Sex work is a difficult job. Many in the field have few (if any) workplace rights, and there’s a high risk of abuse and violence.

Anywhere from 45 to 75 percent of sex workers around the world experience workplace violence in their lifetime, according to a 2014 review. Plus, intense stigma around the profession can both negatively affect mental health and dissuade people from seeking treatment.

Yet sex workers ― a term that describes a plethora of jobs related to sex and eroticism, from adult film stars and strippers to people who work at brothels or on the street ― rarely feature in discussions about mental health. There are few studies on the topic, and the research that does exist is limited in scope, often omitting male and transgender sex workers, for example. In fact, trans people and people of color make up an outsize segment of the sex worker community, yet they’re often left out of the conversation entirely.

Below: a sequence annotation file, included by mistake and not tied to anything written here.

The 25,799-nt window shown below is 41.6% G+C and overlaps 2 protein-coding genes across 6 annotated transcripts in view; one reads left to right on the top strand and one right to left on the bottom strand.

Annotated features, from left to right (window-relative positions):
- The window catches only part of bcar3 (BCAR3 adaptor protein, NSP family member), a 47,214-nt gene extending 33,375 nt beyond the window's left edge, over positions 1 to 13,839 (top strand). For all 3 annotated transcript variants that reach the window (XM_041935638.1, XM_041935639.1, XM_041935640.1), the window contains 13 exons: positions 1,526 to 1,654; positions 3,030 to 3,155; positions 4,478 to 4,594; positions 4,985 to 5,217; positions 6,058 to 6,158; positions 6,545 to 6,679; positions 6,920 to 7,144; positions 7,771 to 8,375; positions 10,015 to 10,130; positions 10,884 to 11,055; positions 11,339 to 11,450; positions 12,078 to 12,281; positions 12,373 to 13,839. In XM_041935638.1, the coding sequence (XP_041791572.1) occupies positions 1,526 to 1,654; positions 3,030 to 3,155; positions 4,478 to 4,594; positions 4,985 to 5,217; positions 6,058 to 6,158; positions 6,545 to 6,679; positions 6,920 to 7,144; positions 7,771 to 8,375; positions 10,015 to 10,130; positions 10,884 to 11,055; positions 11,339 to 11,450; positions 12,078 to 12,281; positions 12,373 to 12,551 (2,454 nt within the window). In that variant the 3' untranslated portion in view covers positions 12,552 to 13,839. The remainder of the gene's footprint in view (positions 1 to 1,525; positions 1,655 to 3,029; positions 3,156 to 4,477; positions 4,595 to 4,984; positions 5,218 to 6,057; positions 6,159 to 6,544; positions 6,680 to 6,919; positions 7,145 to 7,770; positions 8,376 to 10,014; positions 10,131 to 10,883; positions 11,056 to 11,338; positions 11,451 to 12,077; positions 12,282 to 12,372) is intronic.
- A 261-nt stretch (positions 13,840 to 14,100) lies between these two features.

Sex workers are regular people, says Dr. Victoria Hartmann, and they deserve access to mental health care just like anyone else. Hartmann, 48, a clinical sexologist, certified mental health counselor and executive director of the Erotic Heritage Museum in Las Vegas, has spent over 10 years working with sex workers. An advocate for the rights of sex workers ― a community that includes her own husband ― Hartmann fears that recent legislation will intensify the stigma they face.

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Sex Workers deserve Mental Heath Care, too. by Catharine Smith

July 3rd, 2018